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Explore limitless gaming with Call of Duty: Modern Warfare and Kojima’s Death Stranding

Call of Duty: Modern Warfare   | Photo Credit: Special Arrangement

2019 presented some pretty impressive games which broke ground, tech-wise. While Call Of Duty rarely disappoints in the realm of first-person shooter, Death Stranding has been garnering more curiosity for its mysterious plotline and star-studded cast and crew.

Cobweb of curiosity with Death Stranding

Babies in pods, mysterious handprints and a whole cast of characters with strange names like Die-Hardman. Death Stranding has weaved an intricate cobweb of curiosity around it with legendary game designer Hideo Kojima directing that chaos. Now that it’s out, we finally know what it is about, sort of.

You assume the role of a sci-fi delivery guy named Sam Porter Bridges, played by Normal Reedus, who is tasked with delivering parcels across a post-apocalyptic America in the hope of reconnecting everything. It is very hard to categorise Death Stranding, as it skews several game genres and creates something completely different. One thing is clear though — the story is excellent, in acting, pacing and it has Kojima’s hallmark style throughout. Which means that it is long, drawn-out and takes it time in telling.

Death Stranding
  • Developer: Kojima Productions
  • Publisher: Sony
  • Price: ₹3999 for the PlayStation 4

Much like the Jenga tower of parcels Sam has to lug around, the game strives hard to balance all its ideas into something coherent while trying to be different. Most of the game is a brutal slog, as you have to manually sort of balance your load on harsh terrain. For any mistake will send you on an even worse slog of recovering your lost loot. Just as you are about to tear your hair out a few hours into the game, things get good, as you’re connected to the Chiral Network. Which allows you to traverse the realm with ease, using ladders and the like to help other players as well as let them help you.

Encounters with beached things (BT), the invisible monsters, are tense and the best parts of the game, which explains the Bridge Baby or BB. A bridge to the realm of the dead that notifies you of these entities. There is an Aliens-like motion detector quality of these sequences as you sneak past the BTs until you get the means to kill them later. There are human enemies too, whom you can get creative in dealing with, like with grenades made out of your body waste.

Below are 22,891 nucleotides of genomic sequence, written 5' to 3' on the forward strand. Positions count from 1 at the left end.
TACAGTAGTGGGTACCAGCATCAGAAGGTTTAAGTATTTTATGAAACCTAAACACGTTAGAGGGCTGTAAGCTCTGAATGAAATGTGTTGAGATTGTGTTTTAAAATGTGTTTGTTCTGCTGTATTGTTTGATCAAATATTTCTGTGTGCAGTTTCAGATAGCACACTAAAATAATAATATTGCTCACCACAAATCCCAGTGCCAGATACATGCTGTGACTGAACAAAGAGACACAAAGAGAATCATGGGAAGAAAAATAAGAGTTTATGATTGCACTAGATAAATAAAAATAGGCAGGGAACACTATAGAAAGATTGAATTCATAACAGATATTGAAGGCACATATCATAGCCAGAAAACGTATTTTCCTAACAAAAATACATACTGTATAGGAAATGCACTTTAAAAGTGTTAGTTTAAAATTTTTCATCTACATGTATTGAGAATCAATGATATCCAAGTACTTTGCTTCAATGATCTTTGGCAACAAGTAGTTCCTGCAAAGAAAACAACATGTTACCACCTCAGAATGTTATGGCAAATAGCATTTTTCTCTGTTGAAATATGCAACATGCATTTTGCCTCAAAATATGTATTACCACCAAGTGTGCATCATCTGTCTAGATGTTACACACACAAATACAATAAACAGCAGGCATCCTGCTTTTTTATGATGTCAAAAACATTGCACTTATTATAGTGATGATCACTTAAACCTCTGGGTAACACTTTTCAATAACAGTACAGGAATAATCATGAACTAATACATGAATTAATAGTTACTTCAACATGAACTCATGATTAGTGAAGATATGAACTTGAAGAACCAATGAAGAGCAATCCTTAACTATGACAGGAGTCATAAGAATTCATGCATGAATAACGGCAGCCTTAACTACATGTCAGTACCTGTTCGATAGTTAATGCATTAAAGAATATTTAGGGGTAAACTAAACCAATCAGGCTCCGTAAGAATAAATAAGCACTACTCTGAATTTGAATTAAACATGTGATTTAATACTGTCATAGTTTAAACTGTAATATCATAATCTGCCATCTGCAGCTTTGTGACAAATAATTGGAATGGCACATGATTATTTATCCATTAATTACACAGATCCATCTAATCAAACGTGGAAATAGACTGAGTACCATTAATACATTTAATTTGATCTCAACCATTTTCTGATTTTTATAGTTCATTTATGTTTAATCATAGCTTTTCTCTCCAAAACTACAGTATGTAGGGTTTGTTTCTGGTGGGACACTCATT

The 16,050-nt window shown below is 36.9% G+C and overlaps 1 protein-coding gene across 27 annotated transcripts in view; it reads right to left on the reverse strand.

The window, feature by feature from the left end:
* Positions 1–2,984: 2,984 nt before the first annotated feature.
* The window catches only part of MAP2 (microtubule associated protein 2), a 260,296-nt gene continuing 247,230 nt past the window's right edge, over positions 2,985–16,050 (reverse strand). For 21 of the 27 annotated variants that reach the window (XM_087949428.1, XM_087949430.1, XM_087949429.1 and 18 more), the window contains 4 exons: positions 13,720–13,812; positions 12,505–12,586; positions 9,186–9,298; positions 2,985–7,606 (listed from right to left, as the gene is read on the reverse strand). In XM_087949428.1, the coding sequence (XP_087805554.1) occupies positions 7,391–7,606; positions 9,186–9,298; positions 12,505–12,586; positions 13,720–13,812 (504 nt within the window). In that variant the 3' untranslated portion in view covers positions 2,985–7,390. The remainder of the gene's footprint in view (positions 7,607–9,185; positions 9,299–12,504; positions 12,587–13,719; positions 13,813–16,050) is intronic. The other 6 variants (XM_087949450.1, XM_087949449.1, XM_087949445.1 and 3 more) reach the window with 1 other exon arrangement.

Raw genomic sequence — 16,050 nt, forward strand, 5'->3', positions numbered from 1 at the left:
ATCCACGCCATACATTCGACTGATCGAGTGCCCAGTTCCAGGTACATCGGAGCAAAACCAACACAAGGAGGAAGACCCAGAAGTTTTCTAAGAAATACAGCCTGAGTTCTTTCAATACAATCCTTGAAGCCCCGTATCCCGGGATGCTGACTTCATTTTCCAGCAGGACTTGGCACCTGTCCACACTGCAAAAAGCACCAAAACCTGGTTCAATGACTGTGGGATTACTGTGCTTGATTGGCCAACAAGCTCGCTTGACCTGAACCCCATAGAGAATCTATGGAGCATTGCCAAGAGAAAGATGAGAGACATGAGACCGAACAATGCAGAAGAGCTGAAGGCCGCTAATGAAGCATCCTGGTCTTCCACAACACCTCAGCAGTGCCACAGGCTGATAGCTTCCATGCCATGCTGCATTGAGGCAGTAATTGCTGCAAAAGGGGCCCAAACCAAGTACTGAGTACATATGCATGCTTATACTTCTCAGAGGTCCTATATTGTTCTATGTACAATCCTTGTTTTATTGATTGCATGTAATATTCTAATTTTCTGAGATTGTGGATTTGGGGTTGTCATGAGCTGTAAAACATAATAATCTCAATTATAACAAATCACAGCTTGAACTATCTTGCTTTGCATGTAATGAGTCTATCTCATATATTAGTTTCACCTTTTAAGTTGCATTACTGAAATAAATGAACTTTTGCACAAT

Death Stranding

Death Stranding   | Photo Credit: Special Arrangment

Despite the slog, the game is engaging, making each delivery feel like it counts, even though they’re fetch quests. Except to get to the good parts you will need to trudge through the tedious inventory management and uneven traversal. Recommended if you are feeling brave and want to try something different or if you are a die-hard Kojima fan.

Immersive game design with Call Of Duty: Modern Warfare

Mid-campaign, a young sergeant asks a pointed question ‘where do we draw the line?’. We always look at lives of soldiers and covert operatives with James Bond-like views, when these are the people who have to make the hard choices, often knee-deep in the dirt.

That line gets thinner as Modern Warfare touches on the vicious circle of a fight against terrorism where the line blurs between good guy and bad guy. One man’s terrorist is another man’s freedom fighter.

Call of Duty: Modern Warfare
  • Developer: Infinity Ward
  • Publisher: Activision
  • Price: ₹4699 PlayStation 4, Xbox One, PC

You play Modern Warfare from two different perspectives. Alex, a covert CIA operative’s search for a stolen shipment of deadly gas canisters, leads him to working with Urzikstan’s rebel force led by Farah Karim, to free the country from a rogue Russian general who believes he is eradicating terrorists. Meanwhile, Sergeant Kyle with Captain Price are sent Alex and Farah’s way after a suicide bombing in London.

The campaign is edge-of-the-seat, with every second carrying a payload of the palpable tension of a summer blockbuster. Expertly weaving you from claustrophobic close quarters, where you have to choose your targets wisely, to massive war sequences around the globe. Letting you play as a seasoned solider in a clandestine war, as well as a kid in the midst of a chemical attack, the game takes some bold steps in its narrative, with a handful of memorable moments that will hit you hard.

Explore limitless gaming with Call of Duty: Modern Warfare and Kojima’s Death Stranding

Call of Duty has always been tight with the combat, distilled over years of perfecting its formula. The gun play is tight as expected and it keeps things fresh by letting you try out different weapons. You also get a chance to control drones, call in air strikes and even control explosive-laden RC Planes.

The game engine looks incredible, especially in rendering the battlefield devastation realism. From twitching bodies of dying people to animals struggling with their breath, the game portrays the horrors of war.

The game is plagued by bad cut-scene frame rates and crashes, even though the game-play is smooth. Which is a shame because the cut-scenes are beautifully rendered.

It is very rare when a reboot is a lot better than the original and Modern Warfare paints a compelling story with gun smoke and blood. Highly recommended, with a campaign that you will remember for years to come.


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Printable version | Nov 28, 2021 6:46:45 AM | https://www.thehindu.com/sci-tech/technology/review-of-call-of-duty-modern-warfare-and-death-stranding/article29952973.ece

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